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BP, Feds Reach Settlement over Pollution from NW Indiana Refinery


Wednesday, December 8, 2021   

WHITING, Ind. -- International oil-and-gas producer BP will pay more than $500,000 to the federal government as part of a legal settlement over air pollution from the company's Indiana plant in Whiting.

The Whiting facility is BP's largest oil refinery worldwide, and overall, the sixth-largest in America.

Sanghyun Lee, an attorney for the Environmental Integrity Project, one of the plaintiffs in the case, said the plant will be required to follow new monitoring and reporting standards.

"The refinery is going to be required to install a number of new continuous analyzers that'll be tracking certain operating parameters related to soot production," Lee explained. "And they'll need to monitor those on an hourly basis going forward."

The company will provide the information to state and federal environmental agencies, and to the environmental advocacy groups behind the lawsuit. In a statement, a BP spokesperson said the company was pleased to resolve the dispute, and is "committed to safe, reliable and compliant operations at the Whiting Refinery."

The settlement was negotiated by the Justice Department, on behalf of the U.S. Environmental Protection Agency. The lawsuit alleged in addition to violating legal limits on soot pollution, BP also failed to quickly report and correct pollution from petroleum processing units and did not continuously operate air pollution control equipment.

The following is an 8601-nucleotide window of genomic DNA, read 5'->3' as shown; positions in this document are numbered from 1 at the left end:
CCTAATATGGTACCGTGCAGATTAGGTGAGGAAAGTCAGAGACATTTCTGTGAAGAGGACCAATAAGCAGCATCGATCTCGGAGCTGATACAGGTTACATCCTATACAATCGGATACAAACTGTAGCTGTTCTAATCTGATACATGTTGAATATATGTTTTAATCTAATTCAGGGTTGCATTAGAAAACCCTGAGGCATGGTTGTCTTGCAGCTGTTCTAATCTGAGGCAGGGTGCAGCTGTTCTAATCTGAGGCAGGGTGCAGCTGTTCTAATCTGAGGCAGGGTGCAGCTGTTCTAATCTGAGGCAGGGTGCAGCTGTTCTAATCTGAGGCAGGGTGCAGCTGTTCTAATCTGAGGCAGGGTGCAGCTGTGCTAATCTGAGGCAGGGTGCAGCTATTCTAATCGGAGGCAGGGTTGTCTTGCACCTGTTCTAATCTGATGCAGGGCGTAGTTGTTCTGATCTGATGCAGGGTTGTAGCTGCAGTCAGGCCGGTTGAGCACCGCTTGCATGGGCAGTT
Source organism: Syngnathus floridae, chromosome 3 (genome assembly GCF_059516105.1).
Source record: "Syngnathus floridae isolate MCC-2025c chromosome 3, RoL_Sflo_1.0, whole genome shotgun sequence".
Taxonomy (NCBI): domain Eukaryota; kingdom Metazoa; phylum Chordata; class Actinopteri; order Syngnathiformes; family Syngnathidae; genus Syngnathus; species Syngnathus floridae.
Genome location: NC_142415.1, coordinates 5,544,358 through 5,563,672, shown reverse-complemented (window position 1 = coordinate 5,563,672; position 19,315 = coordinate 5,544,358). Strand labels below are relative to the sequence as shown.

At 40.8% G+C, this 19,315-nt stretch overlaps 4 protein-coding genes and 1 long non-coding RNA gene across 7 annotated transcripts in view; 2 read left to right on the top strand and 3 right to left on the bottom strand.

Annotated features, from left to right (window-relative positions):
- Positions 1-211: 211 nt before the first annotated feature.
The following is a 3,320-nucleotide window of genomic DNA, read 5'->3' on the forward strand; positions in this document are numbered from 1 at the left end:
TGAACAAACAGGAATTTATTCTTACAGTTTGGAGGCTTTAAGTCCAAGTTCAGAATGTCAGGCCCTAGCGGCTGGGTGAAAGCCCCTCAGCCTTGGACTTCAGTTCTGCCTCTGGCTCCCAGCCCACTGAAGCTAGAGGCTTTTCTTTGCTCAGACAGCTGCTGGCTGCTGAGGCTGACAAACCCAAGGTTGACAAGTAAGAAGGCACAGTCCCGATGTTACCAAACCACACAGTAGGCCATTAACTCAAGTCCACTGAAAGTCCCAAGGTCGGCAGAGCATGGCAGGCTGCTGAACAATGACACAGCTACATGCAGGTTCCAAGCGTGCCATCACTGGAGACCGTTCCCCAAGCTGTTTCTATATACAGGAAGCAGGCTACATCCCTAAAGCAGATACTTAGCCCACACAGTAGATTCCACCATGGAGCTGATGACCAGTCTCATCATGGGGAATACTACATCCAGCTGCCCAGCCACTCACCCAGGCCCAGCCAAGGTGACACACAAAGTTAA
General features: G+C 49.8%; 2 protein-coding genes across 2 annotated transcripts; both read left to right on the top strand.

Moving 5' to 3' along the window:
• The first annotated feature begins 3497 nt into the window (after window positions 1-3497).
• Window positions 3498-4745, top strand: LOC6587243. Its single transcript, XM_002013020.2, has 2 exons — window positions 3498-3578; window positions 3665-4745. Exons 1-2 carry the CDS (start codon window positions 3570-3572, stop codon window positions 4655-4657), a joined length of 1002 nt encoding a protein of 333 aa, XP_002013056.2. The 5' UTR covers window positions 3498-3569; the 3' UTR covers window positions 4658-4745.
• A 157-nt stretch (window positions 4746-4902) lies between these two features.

Lee pointed out the new reporting requirements will provide more transparency about the refinery's emissions.

"You shouldn't just look at it strictly in terms of a monetary penalty," Lee emphasized. "The goal in the citizen groups bringing this action really was to just ensure that, going forward, this facility is going to be meeting its soot limits."

The plant was constructed in 1889 by Standard Oil, and is located about 20 miles southeast of Chicago, along the Lake Michigan Shoreline. According to BP, the facility is able to process about 440,000 barrels of crude oil per day.

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A University of Missouri Kansas City study in 2020 estimated that Kansas City's zero-fare program could increase regional gross domestic product by $13-$17 million. (Photo by B. Nenin/Adobe Stock)


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